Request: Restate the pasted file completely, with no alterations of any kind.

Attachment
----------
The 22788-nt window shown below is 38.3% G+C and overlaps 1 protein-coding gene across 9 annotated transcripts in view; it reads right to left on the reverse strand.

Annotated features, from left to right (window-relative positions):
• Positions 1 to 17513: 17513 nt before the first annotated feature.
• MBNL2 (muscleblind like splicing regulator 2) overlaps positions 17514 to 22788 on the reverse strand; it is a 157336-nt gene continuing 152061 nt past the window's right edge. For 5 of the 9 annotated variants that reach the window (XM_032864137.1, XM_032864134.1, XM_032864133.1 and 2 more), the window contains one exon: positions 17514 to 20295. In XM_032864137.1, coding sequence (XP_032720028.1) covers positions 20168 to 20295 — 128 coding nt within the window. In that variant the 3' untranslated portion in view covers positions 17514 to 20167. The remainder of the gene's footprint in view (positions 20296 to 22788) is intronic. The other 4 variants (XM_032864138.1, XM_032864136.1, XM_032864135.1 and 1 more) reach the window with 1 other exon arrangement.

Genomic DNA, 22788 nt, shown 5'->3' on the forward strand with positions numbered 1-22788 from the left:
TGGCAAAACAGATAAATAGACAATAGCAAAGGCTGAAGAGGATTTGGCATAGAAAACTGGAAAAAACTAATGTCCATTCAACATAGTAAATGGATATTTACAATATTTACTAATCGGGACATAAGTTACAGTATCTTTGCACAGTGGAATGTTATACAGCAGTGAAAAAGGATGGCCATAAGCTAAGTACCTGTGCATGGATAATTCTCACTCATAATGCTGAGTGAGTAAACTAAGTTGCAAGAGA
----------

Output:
The 22788-nt window shown below is 38.3% G+C and overlaps 1 protein-coding gene across 9 annotated transcripts in view; it reads right to left on the reverse strand.

Annotated features, from left to right (window-relative positions):
• Positions 1 to 17513: 17513 nt before the first annotated feature.
• MBNL2 (muscleblind like splicing regulator 2) overlaps positions 17514 to 22788 on the reverse strand; it is a 157336-nt gene continuing 152061 nt past the window's right edge. For 5 of the 9 annotated variants that reach the window (XM_032864137.1, XM_032864134.1, XM_032864133.1 and 2 more), the window contains one exon: positions 17514 to 20295. In XM_032864137.1, coding sequence (XP_032720028.1) covers positions 20168 to 20295 — 128 coding nt within the window. In that variant the 3' untranslated portion in view covers positions 17514 to 20167. The remainder of the gene's footprint in view (positions 20296 to 22788) is intronic. The other 4 variants (XM_032864138.1, XM_032864136.1, XM_032864135.1 and 1 more) reach the window with 1 other exon arrangement.

Genomic DNA, 22788 nt, shown 5'->3' on the forward strand with positions numbered 1-22788 from the left:
TGGCAAAACAGATAAATAGACAATAGCAAAGGCTGAAGAGGATTTGGCATAGAAAACTGGAAAAAACTAATGTCCATTCAACATAGTAAATGGATATTTACAATATTTACTAATCGGGACATAAGTTACAGTATCTTTGCACAGTGGAATGTTATACAGCAGTGAAAAAGGATGGCCATAAGCTAAGTACCTGTGCATGGATAATTCTCACTCATAATGCTGAGTGAGTAAACTAAGTTGCAAGAGA